Chemicals Industry Trends Spain - 2022

Market Monitor

  • Spania
  • Kjemikalier/Farmasøytisk

24 november 2022

Concerns about liquidity strain have increased

Spain chemicals credit 2022

Demand from key buyer industries like automotive and construction has been stable so far in 2022. However, with persistently high inflation and a subdued 0.8% economic growth expectation in 2023, sales will most probably deteriorate in the coming months. After decreasing profits in Q2 of 2022 due to high energy (gas) and commodity costs, chemical producers have started to pass on price increases to end-customers since Q3. This resulted in a partial recovery of margins.  Additionally, the Spanish government supports chemicals and other industries affected by high energy prices with state-guaranteed loans and a gas price cap.

Leverage of Spanish chemical businesses is generally not high, due to the sector being a good cash and EBITDA generator. Banks are mostly willing to provide loans, with bank finance usually required for acquisitions, important investments (in plants and equipment, for example) or working capital needs.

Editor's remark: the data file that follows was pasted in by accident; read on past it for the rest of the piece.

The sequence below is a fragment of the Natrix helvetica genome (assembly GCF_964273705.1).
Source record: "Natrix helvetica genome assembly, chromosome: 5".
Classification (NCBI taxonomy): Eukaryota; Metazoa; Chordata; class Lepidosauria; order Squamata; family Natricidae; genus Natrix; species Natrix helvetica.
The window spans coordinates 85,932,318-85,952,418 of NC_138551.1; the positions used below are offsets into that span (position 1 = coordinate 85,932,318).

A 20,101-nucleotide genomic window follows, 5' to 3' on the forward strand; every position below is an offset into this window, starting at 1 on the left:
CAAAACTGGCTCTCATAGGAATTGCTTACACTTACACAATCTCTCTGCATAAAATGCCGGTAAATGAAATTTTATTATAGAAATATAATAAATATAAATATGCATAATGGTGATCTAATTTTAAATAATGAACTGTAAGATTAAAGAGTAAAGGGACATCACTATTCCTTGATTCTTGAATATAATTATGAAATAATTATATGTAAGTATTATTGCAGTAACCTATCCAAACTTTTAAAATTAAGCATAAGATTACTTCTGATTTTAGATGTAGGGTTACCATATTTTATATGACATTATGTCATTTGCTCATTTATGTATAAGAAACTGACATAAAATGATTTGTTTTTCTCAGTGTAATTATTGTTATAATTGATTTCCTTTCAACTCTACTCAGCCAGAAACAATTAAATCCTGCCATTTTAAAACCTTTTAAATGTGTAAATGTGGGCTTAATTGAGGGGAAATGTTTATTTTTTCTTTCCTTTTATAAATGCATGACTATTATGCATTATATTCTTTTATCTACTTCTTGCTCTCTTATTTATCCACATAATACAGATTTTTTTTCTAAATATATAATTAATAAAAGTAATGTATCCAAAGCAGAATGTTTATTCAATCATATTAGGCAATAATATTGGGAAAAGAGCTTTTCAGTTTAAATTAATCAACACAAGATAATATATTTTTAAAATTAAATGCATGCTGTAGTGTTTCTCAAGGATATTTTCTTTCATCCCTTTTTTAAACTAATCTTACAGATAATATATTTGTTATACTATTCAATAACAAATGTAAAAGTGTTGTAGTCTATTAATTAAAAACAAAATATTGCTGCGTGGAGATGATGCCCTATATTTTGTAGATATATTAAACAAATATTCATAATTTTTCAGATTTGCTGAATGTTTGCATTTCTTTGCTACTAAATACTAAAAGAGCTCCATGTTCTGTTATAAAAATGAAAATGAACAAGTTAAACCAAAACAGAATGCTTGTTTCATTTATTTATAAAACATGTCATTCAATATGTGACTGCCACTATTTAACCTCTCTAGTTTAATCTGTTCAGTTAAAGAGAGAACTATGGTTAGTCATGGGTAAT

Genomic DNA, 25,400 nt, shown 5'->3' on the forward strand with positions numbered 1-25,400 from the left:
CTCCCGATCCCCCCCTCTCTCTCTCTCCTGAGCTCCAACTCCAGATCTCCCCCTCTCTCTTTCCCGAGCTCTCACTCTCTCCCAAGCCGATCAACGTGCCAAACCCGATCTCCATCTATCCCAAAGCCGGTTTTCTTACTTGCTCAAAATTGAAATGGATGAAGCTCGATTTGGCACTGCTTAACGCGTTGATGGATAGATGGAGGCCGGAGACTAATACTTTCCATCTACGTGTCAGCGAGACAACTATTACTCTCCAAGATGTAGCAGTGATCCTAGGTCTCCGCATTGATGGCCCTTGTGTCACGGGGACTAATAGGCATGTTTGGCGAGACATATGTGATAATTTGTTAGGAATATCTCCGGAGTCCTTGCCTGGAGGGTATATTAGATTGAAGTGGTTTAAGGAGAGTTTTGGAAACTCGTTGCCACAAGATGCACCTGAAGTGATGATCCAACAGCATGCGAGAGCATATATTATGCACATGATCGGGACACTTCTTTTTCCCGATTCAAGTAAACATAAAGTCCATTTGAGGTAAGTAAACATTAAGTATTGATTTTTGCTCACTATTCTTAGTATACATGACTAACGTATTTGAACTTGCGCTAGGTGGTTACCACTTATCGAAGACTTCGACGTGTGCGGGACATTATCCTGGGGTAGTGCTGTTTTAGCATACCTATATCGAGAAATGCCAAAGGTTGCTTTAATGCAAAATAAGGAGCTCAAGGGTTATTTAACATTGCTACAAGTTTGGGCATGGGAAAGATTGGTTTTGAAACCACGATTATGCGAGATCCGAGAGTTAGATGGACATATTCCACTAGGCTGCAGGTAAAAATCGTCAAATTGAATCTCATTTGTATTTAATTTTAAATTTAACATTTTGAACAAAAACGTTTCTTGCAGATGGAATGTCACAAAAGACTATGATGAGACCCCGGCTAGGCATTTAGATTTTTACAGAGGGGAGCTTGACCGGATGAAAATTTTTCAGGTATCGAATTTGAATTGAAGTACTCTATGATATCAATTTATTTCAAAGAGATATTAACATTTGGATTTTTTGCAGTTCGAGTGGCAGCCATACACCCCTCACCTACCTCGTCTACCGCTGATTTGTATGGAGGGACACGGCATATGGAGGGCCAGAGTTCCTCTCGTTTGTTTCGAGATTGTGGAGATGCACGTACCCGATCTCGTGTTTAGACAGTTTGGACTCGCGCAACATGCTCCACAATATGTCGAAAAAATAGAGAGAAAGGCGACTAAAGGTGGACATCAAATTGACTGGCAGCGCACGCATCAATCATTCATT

Spain chemicals output 2022

According to the latest Atradius Payment Practices Barometer, payment terms average 67 days from invoicing in the Spanish chemical industry, while Days Sales Outstanding (DSO) average more than 100 days. There is concern among businesses about deteriorating DSO in the coming months and a subsequent strain on liquidity. After low levels seen during the past twelve months, we expect both payment delays and insolvencies to increase in 2023, as demand shrinks and input costs remain elevated. However, we do not expect a severe deterioration of the sector´s performance.

We currently assess the credit risk situation of the Spanish chemicals sector as “Fair” across all segments. However, downside risks remain, as higher financing costs and deteriorating payment behavior increase the financial pressure on businesses, while at the same time demand from key buyer industries is about to decrease. At the same time, Spanish chemical companies could benefit from lower competition next year. This would be the case if their peers in central Europe are forced to cut production due to further rising gas prices or even gas rationing.

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